Last month I finally read The Absolutely True Diary of a Part-Time Indian by Sherman Alexie (I’d only been meaning to read it for like three years now). And even though it didn’t feature any aliens or monsters (like most things I read), I really liked it anyway. I thoroughly enjoyed Junior’s sense of humor. The book was a great example of how humor can be inserted into a narrative that explores some messed up stuff. Rather than undercutting hardships, his humor stands in juxtaposition to them and makes the sad parts more cutting and memorable because of the contrast. Also, humor endears the protagonist to the reader (me!) even more.
Something Alexie wrote came back to me weeks after reading the book:
"It sucks to be poor and it sucks to feel that you somehow deserve to be poor. You start believing that you're poor because you're stupid and ugly. And then you start believing that you're stupid and ugly because you're Indian. And because you're Indian you start believing you're destined to be poor. It's an ugly circle and there's nothing you can do about it."
This got me thinking about expectations. We all have them and as writers, we build them into our characters, whether consciously or not.
But I’m talking about deeper expectations. Expectations of ourselves and our world that are ingrained into us so deeply it’s like they’re passed down in the genes. Inherited expectations that seem to be a part of the institutions we interact with on a daily basis. Not just individual expectations, but expectations we learn from the cultures we grow up in (or adapt to).
It’s something I’ve thought about before. A broader term may be “mentalities.” Our mentalities come from a lot of different places, but starts – in my non-professional opinion – with our families, our communities, and our cultures– and of course, culture isn’t something only identified by race or ethnic identity. While I believe that people are individuals and (ideally) thinking people, and therefore responsible for their own actions, there is a cultural weight that sits on our shoulders. It’s that group mentality that pressures us all to maintain the status quo, even if we aren’t consciously conscious of it.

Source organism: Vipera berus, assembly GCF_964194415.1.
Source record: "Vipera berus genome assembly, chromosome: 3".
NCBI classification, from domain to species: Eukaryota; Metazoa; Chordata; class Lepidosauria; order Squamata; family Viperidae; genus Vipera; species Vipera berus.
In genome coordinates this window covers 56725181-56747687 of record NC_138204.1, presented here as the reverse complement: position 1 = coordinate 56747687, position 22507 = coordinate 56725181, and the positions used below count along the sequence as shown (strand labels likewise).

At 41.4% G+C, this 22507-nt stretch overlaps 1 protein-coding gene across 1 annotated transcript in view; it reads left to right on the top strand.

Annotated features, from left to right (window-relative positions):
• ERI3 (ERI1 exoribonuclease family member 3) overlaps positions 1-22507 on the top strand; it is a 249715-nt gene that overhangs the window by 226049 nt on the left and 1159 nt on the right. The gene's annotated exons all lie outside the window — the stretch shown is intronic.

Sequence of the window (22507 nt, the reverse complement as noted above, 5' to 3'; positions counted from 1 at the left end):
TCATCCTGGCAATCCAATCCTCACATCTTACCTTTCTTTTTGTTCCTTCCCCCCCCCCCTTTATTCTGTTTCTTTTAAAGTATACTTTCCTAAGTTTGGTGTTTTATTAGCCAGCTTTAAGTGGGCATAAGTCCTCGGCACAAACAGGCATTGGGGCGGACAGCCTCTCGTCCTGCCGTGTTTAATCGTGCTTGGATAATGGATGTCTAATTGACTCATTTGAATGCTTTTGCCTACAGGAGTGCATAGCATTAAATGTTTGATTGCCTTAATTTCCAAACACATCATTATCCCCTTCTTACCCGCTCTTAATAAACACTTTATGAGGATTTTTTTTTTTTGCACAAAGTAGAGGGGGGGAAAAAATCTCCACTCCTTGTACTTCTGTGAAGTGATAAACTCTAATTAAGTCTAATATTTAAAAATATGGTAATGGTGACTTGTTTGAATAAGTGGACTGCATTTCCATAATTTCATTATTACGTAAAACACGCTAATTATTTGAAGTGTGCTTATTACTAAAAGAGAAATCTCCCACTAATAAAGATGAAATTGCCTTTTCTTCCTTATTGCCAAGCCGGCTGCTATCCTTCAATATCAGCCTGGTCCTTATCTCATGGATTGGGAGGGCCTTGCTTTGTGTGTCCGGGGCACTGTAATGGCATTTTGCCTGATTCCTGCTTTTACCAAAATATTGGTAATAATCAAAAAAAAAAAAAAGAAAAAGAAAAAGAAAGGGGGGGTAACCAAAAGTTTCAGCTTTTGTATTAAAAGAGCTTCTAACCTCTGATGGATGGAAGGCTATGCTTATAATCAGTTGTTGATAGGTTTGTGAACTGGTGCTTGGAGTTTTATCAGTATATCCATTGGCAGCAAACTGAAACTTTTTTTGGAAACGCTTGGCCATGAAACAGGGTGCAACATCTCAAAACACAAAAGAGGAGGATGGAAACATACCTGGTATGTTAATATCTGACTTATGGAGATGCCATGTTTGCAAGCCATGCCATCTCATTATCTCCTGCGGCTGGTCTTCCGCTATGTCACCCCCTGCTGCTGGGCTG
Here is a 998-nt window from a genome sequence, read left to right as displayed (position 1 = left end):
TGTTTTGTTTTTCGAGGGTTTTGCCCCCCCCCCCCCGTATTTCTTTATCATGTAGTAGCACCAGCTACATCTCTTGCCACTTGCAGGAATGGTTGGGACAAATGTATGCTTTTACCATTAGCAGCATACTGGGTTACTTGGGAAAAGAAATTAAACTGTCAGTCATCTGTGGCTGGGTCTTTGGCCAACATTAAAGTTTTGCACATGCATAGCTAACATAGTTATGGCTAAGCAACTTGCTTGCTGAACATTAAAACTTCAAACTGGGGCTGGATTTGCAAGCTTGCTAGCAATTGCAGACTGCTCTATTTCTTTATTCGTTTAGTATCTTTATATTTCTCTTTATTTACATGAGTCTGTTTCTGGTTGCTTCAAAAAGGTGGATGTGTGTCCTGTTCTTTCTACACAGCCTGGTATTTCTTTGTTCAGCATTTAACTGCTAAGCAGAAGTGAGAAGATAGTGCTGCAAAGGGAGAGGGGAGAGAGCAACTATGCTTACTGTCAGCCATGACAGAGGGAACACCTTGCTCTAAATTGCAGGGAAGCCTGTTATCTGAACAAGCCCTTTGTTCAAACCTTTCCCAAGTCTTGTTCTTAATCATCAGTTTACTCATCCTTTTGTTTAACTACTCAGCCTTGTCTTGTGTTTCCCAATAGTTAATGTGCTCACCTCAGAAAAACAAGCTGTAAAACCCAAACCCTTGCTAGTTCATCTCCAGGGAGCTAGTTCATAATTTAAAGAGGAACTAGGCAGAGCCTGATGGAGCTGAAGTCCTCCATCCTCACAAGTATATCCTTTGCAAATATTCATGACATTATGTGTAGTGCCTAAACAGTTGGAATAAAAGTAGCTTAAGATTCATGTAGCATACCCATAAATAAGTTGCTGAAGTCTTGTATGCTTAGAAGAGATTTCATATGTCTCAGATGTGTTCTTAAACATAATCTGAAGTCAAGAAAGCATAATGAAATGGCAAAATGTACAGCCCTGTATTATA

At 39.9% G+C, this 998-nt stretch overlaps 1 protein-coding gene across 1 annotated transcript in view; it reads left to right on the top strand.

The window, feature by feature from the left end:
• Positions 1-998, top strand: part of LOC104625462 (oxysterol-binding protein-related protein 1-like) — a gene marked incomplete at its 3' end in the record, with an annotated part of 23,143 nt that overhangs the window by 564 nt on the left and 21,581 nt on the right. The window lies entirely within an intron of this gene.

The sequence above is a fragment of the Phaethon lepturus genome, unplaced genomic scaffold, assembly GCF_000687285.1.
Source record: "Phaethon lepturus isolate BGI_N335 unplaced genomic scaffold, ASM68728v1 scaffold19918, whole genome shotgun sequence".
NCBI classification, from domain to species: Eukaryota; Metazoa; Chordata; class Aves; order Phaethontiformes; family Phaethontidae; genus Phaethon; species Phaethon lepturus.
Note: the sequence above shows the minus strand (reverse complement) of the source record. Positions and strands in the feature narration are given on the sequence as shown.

Unconsciously internalizing cultural expectations, can block a person from seeing their potential beyond the less-than-stellar-ness around them. I’m not saying that there aren't obstacles or even a whole bunch of people who won’t want that person succeed, but who stands a chance when the mentality you grow up around is to not even try.
Conversely, unconsciously internalizing cultural expectations can give a person a sense of entitlement, as in: even if so-and-so doesn’t deserve the fill-in-the-blank, they feel they should get the fill-in-the-blank anyway just because they’re so-and-so.
Think about how empowering it would be to know that you can and will get everything you want? How different is that life is from that of the person who expects to never get anything they want. Or even from the life of the person who believes they will get what they work hard for, no more and no less.
I’ve only mentioned two opposite ends of the spectrum, but there are all kinds of expectations of the world floating around in the minds of humans. We’ve all experienced the effects of cultural expectations or certain culturally ingrained mentalities. Some people benefit from them, others…not so much. While this is worth thinking about in the real world, we’re fiction writers. What do we care about reality?
So how to apply this to you characters? (I bet you already know the answer.)
Go beyond the surface expectations or the obvious stuff. Some of our characters inherit our own mentalities by default, but when it's called for you to jump into the mentality of someone completely “other” from you, here's some stuff to consider.
What do small expectations say about big expectations? Does their mentality line up with their upbringing and the people around them? Or are they fighting against culturally ingrained expectations? Are they all external expectations or have some of them been internalized? Is your character even aware of it? How do the systems in place around your character ensure that these expectations, negative or positive, are met? How can your bad buys/antagonists' motivations be deepened by this line of questioning? How can this help you avoid writing in stereotypes? How does this help you world build?
The questions can go on and on and on and on because even if your character was raised in a vacuum, that vacuum probably had an affect on him.
Bits and pieces of this idea pops up in my writing. Specifically, I see this issue starting to form in one manuscript in particular. I had put it there on purpose, but hadn't thought about it in exactly this way. I hadn't put the idea I was leaning towards into words. I'll definitely explore it more in this manuscript because I see its relevance to those characters. But even if culturally ingrained mentalities aren't what my stories are "about," I can use it as a tool to think about my characters in a way that adds layers, which in turn can deepen a story.
What about you, is this something you've thought much about when writing your characters?